This post explains what to do when there’s a tornado warning in Florida. Keep reading to know how to stay safe during this period.
Prepare a tornado emergency plan
After receiving a tornado warning, the first step is to prepare an emergency plan. Purchase fresh batteries and battery-operated devices to stay updated with the latest news. If possible, ensure you have an internet-enabled gadget to keep in touch with emergency teams and your loved ones. Remember to pack non-perishable food, clean water, and medication.
Listen to local radio or television weather forecasts
For you to stay safe before, during, and after a tornado, it’s imperative to pay close attention to the prevailing weather. Listen to your local radio or television weather forecasts to know when to expect the tornado. You can also visit the NOAA official website using your smartphone to keep taps with the changing weather conditions in your area.
Know the signs of a tornado
Receiving a tornado warning in Florida is not enough to keep you safe. You must know the signs of a tornado to protect yourself and your family.
Some of the signs of a tornado to watch out for include:
- A rotating, funnel-shaped cloud
- A loud roar or rumbling sound that sounds like a freight train
- An approaching cloud of debris
- Severe thunderstorms with frequent thunder or lightning
- A dark or green-colored sky
Keep alert to changing weather conditions
Tornadoes usually come in the spring and summer. Once you know the signs to watch out for, you should stay alert as a precaution. Keep up with the changing weather conditions to know when to take immediate action to protect yourself and your family.
Update your phone number to receive EAS alerts
The National Oceanic and Atmospheric Administration operates an Emergency Alert System (EAS) that informs residents of tornado-prone areas of impending danger and changing weather conditions. Register your number with the NOAA or your local emergency office to receive real-time alerts from the Emergency Alert System.
Know where your emergency shelter is before the tornado
Let’s face it. There’s no guaranteed safe location during a tornado. However, emergency shelters are customized to provide utmost safety during natural catastrophes like tornadoes, hurricanes, and cyclones. Knowing where your local emergency shelters are before the tornado can go a long way to protect you and your family from harm.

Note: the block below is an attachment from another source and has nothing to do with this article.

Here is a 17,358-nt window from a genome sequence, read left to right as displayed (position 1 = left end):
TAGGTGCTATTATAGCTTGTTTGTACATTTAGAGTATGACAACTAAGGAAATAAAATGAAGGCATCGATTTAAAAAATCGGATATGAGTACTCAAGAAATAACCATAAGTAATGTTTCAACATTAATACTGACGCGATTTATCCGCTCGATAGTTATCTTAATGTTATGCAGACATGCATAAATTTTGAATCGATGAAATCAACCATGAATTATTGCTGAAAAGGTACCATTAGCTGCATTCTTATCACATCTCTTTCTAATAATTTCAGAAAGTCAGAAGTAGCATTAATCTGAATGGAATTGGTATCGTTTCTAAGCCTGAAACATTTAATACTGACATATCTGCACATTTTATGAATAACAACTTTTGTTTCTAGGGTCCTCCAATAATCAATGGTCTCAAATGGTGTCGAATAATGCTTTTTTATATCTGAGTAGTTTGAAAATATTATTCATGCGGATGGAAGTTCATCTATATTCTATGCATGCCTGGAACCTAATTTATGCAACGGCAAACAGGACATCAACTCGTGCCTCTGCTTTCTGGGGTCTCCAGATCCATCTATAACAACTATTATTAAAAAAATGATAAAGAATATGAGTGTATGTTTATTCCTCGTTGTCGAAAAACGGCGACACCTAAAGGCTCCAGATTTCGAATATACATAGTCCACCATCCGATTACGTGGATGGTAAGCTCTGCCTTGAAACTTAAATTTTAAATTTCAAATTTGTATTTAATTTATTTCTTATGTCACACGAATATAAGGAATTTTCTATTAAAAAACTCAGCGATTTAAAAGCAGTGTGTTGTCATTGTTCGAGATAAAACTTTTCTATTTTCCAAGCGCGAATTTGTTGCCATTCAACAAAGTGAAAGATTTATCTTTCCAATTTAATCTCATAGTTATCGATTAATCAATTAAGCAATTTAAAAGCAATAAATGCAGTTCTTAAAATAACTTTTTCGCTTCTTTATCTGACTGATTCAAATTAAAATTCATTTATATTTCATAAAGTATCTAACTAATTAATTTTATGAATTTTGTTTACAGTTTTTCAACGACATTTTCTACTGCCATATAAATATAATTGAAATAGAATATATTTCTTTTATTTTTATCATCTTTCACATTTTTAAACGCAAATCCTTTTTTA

Consider overlapping hazards
In this time of global concern (COVID-19), going to a public emergency shelter might put you at risk of contracting coronavirus or other illnesses. Fortunately, the CDC has various guidelines imperative for you to follow to protect yourself and your family during the pandemic. Ensure you get the necessary vaccines and observe all your local public health instructions to avert overlapping hazards.
Compile a list of important information
Preparing for a tornado requires you to compile a list of important information such as:
- Emergency telephone numbers
- Names and phone numbers of your neighbors
- Names and addresses of insurance agents
- Medical information
- Your license plate and identification numbers
- Bank telephone numbers
- Name and number of your landlord or property manager
Ensure you safely keep all your vital documents, including your social security card, driver’s license, insurance policies, bank statements, and medical records, in a file cabinet or fireproof box.
Avoid staying in a mobile home
If you live in a mobile home, you may have to vacate earlier than expected immediately after receiving a tornado warning. Mobile homes are weak and cannot survive the force of a tornado. Even with a strong tie-down system, the strong winds will inevitably blow your home away. Arrange to stay with friends or seek shelter elsewhere until it is safe to return home.
Practice going to a safe place in your home
If you live in a tornado-prone area like Florida, you must be ready for emergencies. Practice going to a safe place in your home before disaster strikes. The safest places to seek refuge in your home include your basement, closet, hallway, and bathroom. Avoid windows and, instead, get under a heavy table or workbench to protect yourself from potential harm.
Plan for your pets
If you have pets, you must consider their welfare as well. Pets are part of the family, and you must protect them from harm by including them in your emergency plan. Search for a pet-friendly emergency shelter or consider taking them to an animal shelter until the tornado is over.
Assemble a disaster supplies kit or emergency kit
Anything can happen during a tornado. For this reason, you should assemble a disaster supplies kit to safeguard you and your family from any eventualities.
Ideally, the kit should have the following items:
- Three-day supply of food
- Clean drinking water
- Blanket or sleeping bag
- Extra batteries
- First-aid box
Prepare for a long-term stay away from home
You never know how long the tornado will last. For this reason, you should prepare for a long-term stay away from home until the weather conditions calm down. You may opt to stay with friends or relatives in a different location or move to a safe shelter to protect yourself and your family.
Go to a safe shelter
After receiving a tornado warning, the quickest (failproof) way to protect yourself and your family from harm is to move to a safe shelter. On the advice of the meteorological department, the local authorities would set up several emergency shelters where you can seek refuge until it is safe to return home.
Tornadoes in Florida are almost inevitable, but you do not have to panic if you know what to do. Follow our tornado preparation tips above to keep yourself and your family safe from these adverse weather conditions.
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